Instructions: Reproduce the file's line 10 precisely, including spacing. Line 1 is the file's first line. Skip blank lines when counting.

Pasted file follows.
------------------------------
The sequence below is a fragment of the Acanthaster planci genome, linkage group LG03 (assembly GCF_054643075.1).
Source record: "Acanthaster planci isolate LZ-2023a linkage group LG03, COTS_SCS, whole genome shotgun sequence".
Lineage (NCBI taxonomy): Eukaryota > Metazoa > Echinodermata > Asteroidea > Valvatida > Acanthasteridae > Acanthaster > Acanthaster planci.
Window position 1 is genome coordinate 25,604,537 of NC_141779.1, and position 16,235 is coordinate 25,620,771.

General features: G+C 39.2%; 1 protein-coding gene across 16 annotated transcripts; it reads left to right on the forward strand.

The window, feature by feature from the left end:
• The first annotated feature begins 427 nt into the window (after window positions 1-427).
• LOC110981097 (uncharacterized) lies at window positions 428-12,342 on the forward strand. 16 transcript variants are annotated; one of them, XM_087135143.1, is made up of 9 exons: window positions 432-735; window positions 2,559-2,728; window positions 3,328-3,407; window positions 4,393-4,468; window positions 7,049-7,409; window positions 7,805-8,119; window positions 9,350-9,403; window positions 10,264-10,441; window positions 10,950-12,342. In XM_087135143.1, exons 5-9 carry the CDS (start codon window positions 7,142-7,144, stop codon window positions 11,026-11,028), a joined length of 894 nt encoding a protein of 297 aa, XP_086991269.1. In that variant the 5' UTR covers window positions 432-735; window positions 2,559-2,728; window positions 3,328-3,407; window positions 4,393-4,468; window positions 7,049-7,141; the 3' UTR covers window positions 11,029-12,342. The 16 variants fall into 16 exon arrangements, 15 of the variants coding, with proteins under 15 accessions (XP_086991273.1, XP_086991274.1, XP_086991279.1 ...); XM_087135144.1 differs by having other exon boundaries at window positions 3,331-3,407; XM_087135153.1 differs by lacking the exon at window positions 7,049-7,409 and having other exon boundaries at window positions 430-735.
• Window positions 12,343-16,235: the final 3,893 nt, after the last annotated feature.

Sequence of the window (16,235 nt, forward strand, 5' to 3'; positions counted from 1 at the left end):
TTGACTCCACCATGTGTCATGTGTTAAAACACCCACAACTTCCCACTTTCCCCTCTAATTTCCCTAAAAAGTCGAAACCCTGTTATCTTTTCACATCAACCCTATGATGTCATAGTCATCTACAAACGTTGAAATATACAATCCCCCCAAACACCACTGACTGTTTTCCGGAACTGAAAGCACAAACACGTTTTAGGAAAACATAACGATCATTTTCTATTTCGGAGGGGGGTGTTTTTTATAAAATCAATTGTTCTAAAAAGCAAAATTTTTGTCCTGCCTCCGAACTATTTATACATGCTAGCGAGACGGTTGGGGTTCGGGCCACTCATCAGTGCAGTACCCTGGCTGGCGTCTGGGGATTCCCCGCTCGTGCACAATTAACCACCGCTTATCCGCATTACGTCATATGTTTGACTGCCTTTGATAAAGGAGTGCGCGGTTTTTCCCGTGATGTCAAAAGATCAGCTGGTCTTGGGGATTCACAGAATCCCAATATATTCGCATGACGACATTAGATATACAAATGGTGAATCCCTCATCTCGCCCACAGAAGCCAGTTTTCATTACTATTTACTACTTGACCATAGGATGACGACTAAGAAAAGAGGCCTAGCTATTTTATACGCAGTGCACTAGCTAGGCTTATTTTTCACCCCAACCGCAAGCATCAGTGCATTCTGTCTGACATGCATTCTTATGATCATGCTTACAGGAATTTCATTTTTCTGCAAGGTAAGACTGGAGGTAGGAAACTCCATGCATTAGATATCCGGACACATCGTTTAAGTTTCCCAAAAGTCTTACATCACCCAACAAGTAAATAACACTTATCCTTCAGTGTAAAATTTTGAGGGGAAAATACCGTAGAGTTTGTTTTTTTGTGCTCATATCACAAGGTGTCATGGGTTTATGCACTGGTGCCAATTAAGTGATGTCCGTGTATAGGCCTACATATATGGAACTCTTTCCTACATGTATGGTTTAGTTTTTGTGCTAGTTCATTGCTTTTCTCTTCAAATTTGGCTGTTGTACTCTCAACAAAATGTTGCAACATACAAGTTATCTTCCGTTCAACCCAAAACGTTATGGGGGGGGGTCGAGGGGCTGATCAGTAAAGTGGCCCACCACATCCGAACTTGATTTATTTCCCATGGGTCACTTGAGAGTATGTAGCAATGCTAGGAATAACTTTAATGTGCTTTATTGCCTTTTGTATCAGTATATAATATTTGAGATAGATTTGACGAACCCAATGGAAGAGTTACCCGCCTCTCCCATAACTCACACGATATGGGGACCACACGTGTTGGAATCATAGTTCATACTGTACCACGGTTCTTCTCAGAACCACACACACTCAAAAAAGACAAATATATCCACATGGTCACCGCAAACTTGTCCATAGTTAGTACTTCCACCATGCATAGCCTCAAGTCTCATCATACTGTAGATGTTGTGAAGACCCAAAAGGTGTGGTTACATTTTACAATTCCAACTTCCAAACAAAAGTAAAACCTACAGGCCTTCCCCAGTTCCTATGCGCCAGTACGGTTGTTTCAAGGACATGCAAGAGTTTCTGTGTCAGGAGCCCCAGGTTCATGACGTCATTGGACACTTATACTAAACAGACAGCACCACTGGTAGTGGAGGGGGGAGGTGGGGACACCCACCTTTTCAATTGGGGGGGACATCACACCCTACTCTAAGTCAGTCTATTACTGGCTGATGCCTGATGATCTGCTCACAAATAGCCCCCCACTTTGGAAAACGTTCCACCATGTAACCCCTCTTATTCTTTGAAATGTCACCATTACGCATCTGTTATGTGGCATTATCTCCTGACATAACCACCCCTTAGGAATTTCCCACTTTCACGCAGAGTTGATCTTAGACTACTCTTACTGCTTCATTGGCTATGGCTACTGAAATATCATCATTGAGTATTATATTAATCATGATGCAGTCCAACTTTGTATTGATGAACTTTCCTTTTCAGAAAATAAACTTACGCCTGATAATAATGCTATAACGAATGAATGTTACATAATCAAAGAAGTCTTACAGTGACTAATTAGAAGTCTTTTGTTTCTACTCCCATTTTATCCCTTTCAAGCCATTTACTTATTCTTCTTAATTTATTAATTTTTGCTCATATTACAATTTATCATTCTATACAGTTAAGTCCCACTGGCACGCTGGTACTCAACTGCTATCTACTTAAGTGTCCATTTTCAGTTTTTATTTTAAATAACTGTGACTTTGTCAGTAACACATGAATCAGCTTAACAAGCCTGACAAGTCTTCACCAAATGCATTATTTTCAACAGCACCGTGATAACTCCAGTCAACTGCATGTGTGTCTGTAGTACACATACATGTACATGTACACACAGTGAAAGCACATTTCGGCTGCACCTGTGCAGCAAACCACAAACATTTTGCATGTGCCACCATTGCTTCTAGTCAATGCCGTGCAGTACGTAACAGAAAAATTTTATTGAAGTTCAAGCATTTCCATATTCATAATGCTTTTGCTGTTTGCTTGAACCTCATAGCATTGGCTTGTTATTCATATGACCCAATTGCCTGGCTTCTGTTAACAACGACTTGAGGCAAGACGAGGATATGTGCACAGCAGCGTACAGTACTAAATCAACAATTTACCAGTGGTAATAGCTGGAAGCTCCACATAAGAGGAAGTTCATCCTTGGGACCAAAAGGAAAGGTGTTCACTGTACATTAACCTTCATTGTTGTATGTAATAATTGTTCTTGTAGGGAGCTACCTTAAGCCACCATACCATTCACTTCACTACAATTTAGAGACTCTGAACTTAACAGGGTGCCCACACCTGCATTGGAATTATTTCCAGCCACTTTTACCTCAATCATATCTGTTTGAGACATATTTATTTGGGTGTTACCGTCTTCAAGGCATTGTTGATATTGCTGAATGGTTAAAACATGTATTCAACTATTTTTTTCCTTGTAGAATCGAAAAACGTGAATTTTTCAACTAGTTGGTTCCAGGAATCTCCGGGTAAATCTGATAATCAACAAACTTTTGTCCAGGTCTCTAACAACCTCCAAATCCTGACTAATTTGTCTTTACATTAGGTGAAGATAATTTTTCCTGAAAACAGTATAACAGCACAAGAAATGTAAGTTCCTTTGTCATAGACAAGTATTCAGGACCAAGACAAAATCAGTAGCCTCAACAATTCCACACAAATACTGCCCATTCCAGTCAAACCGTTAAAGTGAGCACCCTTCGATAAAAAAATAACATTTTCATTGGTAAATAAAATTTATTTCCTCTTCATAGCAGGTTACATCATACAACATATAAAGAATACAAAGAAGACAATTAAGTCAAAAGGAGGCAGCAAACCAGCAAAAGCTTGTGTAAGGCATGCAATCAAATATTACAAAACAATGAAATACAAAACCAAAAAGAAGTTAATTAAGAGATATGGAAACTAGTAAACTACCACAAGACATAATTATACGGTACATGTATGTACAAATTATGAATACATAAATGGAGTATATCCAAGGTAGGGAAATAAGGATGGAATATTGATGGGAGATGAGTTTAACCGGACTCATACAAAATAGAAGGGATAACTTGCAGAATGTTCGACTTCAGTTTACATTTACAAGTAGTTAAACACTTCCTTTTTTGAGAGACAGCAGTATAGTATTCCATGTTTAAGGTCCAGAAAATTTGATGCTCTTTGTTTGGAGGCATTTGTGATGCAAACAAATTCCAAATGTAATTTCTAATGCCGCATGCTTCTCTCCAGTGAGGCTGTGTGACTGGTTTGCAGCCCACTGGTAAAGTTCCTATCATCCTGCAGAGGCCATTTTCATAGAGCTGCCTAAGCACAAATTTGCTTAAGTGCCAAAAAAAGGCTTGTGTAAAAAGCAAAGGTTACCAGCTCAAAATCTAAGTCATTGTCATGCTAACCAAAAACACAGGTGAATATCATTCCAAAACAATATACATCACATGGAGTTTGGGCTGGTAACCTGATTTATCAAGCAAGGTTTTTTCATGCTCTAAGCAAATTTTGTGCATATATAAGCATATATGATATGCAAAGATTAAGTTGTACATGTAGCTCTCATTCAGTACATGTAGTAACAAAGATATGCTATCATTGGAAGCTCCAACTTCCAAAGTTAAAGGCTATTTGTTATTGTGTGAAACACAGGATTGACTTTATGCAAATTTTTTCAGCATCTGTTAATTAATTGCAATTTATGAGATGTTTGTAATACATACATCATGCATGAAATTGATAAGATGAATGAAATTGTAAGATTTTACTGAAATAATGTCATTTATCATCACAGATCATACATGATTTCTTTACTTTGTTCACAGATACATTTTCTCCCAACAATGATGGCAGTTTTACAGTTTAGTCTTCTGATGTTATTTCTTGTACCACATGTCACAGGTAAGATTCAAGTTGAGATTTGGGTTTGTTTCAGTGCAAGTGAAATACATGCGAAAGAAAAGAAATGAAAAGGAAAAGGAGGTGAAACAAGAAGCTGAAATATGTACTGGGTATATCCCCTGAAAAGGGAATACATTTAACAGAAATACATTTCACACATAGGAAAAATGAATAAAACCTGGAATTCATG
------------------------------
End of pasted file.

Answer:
Sequence of the window (16,235 nt, forward strand, 5' to 3'; positions counted from 1 at the left end):